As a care partner, listen for what your loved one is saying when he asks to go home. Try to notice the emotion behind the words. When you understand what he’s really saying, you won’t take the request as personally. And you’ll be better equipped to respond.
How to respond: guiding principle
The most important thing to bear in mind is that you need to enter your loved one’s reality. This is what I neglected to do when talking with my mom about going home. Your loved one can’t enter your world of logical explanations. You have to meet her where she is.
A fantastic book to help you communicate with a person suffering from dementia is Learning to Speak Alzheimer’s: A Groundbreaking Approach for Everyone Dealing with the Disease,* by Joanne Koenig Coste.
The author’s husband was diagnosed with early-onset dementia not long after their fourth child was born. After he died, she began to work in a nursing home. Her tips for interacting with people who have dementia come from personal as well as professional experience.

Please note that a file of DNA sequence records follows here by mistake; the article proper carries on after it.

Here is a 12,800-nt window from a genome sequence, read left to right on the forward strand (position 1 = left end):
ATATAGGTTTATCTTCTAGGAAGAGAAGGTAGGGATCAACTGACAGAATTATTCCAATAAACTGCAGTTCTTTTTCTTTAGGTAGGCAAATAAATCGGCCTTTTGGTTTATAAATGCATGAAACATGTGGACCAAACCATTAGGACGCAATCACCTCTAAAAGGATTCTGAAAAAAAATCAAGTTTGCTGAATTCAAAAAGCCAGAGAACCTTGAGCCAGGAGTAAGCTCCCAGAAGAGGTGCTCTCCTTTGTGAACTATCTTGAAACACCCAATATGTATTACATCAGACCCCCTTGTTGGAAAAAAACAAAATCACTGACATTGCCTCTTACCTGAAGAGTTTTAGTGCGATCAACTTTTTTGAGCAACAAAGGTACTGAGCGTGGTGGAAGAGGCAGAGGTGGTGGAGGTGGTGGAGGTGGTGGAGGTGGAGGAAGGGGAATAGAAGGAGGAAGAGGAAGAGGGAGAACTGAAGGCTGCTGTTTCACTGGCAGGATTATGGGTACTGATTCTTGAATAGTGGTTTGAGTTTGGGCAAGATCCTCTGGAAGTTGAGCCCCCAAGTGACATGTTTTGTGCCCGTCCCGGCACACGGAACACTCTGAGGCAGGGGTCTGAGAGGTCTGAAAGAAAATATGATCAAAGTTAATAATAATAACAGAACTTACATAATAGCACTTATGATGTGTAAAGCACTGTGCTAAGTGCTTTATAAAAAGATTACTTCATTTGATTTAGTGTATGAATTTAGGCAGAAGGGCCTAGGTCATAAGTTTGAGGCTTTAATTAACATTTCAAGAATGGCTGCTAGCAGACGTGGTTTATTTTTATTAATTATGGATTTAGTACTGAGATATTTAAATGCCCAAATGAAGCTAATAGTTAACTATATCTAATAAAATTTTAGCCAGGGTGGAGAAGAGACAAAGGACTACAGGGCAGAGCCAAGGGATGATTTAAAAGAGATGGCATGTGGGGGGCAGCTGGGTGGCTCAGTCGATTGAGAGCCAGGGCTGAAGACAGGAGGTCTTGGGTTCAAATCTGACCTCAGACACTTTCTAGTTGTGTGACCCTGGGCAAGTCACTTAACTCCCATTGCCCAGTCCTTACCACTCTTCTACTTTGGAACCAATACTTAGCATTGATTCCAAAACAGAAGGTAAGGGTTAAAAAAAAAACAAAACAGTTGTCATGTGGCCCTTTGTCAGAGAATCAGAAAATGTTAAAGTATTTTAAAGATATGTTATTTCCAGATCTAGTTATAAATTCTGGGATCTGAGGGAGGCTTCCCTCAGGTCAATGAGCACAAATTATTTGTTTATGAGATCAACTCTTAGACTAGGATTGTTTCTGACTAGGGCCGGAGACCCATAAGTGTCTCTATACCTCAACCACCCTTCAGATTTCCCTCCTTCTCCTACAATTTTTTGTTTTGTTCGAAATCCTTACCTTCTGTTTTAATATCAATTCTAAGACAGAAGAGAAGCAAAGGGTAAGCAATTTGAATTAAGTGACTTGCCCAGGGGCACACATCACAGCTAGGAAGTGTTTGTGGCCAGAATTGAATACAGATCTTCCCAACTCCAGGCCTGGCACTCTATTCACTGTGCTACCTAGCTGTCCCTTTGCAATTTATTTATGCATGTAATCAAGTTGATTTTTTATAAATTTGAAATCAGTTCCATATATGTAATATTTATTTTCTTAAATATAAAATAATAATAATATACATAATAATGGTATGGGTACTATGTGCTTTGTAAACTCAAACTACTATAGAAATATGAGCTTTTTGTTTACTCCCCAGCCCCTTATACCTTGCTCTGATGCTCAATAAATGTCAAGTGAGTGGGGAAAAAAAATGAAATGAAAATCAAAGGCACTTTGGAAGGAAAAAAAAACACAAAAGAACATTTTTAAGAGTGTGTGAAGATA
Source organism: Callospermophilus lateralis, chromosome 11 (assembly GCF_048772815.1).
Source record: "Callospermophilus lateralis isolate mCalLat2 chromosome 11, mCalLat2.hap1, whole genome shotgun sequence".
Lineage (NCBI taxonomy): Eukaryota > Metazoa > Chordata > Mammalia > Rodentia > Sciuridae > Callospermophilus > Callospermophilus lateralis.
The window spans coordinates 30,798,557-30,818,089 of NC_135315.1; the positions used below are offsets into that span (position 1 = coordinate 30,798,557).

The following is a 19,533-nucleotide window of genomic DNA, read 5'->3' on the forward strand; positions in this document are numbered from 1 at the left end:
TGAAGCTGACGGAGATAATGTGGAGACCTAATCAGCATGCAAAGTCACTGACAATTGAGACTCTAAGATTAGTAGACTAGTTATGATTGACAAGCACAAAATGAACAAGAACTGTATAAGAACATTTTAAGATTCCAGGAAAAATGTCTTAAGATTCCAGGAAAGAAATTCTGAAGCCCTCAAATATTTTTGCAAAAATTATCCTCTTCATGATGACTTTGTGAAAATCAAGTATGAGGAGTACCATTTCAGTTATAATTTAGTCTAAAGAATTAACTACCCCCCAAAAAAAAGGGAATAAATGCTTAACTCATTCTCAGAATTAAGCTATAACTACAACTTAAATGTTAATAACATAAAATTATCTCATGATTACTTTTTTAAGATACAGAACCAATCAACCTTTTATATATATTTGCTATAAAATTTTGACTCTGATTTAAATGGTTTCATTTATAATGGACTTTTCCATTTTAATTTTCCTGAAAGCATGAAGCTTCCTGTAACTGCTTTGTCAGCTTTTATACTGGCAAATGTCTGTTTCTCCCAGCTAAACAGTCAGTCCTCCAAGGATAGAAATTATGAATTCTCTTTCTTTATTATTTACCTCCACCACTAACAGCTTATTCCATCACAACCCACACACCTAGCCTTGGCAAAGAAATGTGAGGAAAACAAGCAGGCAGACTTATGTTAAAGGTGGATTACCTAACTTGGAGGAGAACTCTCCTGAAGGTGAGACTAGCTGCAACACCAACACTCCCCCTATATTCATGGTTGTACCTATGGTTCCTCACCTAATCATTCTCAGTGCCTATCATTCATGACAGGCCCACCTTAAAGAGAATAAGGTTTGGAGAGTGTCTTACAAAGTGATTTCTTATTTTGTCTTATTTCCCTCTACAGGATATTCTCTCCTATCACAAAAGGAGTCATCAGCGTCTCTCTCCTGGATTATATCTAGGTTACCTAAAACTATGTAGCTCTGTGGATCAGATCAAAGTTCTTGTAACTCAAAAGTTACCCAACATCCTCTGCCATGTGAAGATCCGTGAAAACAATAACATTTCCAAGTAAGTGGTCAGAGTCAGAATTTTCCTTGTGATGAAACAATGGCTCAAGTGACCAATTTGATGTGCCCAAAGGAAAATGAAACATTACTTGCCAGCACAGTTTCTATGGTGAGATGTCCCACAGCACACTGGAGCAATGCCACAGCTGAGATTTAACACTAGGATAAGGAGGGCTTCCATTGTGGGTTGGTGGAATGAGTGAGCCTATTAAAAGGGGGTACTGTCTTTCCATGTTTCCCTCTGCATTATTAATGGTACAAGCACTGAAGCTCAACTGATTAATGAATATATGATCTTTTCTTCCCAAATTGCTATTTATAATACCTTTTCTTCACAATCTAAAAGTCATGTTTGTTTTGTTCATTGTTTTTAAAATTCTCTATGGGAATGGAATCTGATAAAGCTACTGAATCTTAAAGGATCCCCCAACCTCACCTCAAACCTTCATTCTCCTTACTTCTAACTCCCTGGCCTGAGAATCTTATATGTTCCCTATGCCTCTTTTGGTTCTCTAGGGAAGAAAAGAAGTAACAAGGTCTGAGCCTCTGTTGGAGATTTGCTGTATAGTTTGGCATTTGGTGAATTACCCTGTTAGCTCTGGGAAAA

How to respond: basic technique
When a person with dementia asks to go home, you’ll probably want to try different responses to see what works best. However, in every case you should:
- avoid reasoning and explanations
- agree, then redirect and distract
How to respond: specific suggestions
- Reassure and comfort your loved one. Hug him or take his hand.
- Don’t say, “This is your home now.” From the point of view of the person with Alzheimer’s, it’s not.